Facilitating the Spread of Knowledge and Innovation in Professional Software Development

Write for InfoQ


Choose your language

InfoQ Homepage News Clarifying Domain-Driven Design Using a Trading Application Example

Clarifying Domain-Driven Design Using a Trading Application Example

This item in japanese

Domain-Driven Design (DDD) is an approach to building software emphasizing collaboration between domain experts, developers and others involved in order to meet business objectives, Naresh Bhatia explains introducing the DDD base concepts exemplifying with Bullsfirst, an example system of medium complexity from the financial trading domain, a domain he hopes is reasonably easy to understand.

Working with his example, Bhatia, a software architect and founder of Archfirst, has extracted what he sees as the most important concepts when learning the basics of DDD.

A Ubiquitous Language is crucial in establishing a common understanding of a domain. Using a common terminology minimizes the risk of misunderstanding in discussions involving domain experts and developers and prevents developers from using code terms describing a domain.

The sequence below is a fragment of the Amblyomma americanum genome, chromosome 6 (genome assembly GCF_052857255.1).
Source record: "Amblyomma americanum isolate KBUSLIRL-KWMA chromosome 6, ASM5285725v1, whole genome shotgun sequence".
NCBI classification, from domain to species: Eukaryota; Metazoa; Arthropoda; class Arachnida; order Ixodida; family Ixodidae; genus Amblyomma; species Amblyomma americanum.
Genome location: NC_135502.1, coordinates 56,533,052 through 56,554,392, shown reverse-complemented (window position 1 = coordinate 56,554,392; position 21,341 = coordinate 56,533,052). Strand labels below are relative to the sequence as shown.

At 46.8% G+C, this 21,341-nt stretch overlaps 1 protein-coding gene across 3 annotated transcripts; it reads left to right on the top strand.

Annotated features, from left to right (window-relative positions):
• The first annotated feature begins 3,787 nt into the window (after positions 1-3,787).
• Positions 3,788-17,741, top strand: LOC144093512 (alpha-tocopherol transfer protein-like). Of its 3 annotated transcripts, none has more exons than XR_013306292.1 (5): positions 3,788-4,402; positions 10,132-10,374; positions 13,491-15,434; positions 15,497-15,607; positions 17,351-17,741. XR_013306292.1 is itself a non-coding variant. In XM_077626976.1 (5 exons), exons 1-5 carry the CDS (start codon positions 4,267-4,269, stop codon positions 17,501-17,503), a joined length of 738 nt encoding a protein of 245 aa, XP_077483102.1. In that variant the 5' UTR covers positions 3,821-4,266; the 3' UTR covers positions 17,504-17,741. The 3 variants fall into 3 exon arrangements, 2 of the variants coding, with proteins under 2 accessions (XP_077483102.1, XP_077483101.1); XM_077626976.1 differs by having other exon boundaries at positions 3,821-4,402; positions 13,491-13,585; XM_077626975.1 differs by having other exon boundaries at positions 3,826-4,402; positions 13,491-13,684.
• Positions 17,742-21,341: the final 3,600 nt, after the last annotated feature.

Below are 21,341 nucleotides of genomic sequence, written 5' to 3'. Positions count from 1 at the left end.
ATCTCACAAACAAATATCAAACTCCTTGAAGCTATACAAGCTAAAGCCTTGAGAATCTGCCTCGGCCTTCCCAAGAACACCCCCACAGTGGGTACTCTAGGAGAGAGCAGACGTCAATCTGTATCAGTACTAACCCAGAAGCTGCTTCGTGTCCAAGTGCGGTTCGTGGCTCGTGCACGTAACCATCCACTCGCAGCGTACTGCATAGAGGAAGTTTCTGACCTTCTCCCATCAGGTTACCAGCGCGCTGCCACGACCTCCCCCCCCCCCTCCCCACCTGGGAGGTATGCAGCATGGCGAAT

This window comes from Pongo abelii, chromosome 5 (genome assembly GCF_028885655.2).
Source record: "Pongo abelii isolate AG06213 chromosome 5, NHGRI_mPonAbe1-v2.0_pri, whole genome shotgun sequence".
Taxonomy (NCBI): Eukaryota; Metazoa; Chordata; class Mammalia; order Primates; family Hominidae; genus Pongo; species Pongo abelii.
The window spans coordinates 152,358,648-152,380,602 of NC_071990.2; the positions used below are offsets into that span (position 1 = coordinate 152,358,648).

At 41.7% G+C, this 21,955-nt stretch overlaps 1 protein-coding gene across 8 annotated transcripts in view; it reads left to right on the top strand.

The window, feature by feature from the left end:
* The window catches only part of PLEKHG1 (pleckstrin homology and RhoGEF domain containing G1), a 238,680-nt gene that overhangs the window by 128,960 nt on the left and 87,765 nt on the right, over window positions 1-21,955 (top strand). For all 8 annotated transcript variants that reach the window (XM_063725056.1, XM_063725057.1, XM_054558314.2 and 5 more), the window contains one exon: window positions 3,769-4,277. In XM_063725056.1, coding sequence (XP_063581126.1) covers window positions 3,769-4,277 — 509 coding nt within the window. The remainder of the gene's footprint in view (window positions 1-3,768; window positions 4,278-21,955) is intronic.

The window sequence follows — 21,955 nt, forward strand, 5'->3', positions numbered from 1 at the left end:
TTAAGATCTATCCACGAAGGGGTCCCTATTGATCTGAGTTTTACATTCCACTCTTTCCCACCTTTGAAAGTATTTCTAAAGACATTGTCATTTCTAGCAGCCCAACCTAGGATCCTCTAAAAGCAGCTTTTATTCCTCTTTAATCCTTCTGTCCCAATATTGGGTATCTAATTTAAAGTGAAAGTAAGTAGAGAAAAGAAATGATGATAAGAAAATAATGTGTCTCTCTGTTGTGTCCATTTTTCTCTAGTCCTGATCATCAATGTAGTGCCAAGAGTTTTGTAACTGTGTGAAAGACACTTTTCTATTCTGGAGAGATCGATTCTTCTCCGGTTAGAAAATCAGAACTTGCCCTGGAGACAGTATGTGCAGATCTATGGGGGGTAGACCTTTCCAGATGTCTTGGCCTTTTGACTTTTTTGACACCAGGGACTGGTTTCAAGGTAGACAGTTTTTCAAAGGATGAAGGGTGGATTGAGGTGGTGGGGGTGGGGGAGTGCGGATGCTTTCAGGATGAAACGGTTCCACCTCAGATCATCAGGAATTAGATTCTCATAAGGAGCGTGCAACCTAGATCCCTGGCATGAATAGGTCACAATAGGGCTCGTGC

Bounded context is a way of dividing a large domain into smaller ones from a business perspective separating different concerns into their own context. Bhatia notes that a model should be small enough to be managed by one team.

Besides the most common concepts in a domain model, e.g. entities and value objects, Bhatia summaries a few other concepts he finds important:

  • A Domain service relates to a domain concept, often some business logic working on a group of objects and therefore not a natural part of a single entity. Often a domain service is stateless. One example from Bhatia’s example is a MatchingEngine containing business logic to match orders and execute trades.
  • Domain events represent something significant happening within a domain and can be used to decouple components by only sharing these events.
  • Aggregates are used to group associated objects together acting as a unit. One object is assigned as root and is the only member of the aggregate users can call methods on, effectively hiding all other objects. Aggregates have earlier been explained in detail by Vaughn Vernon.

Bullsfirst, the system Bhatia uses as an example, is an open source project containing a RESTful API conforming to REST Maturity Level 2 to facilitate securities trading, an Exchange responsible for order matching and execution, and an Order Management System responsible for order creation. Technologies used include Java, .NET, FIX, messaging and Web Services. The code can be downloaded here.

Rate this Article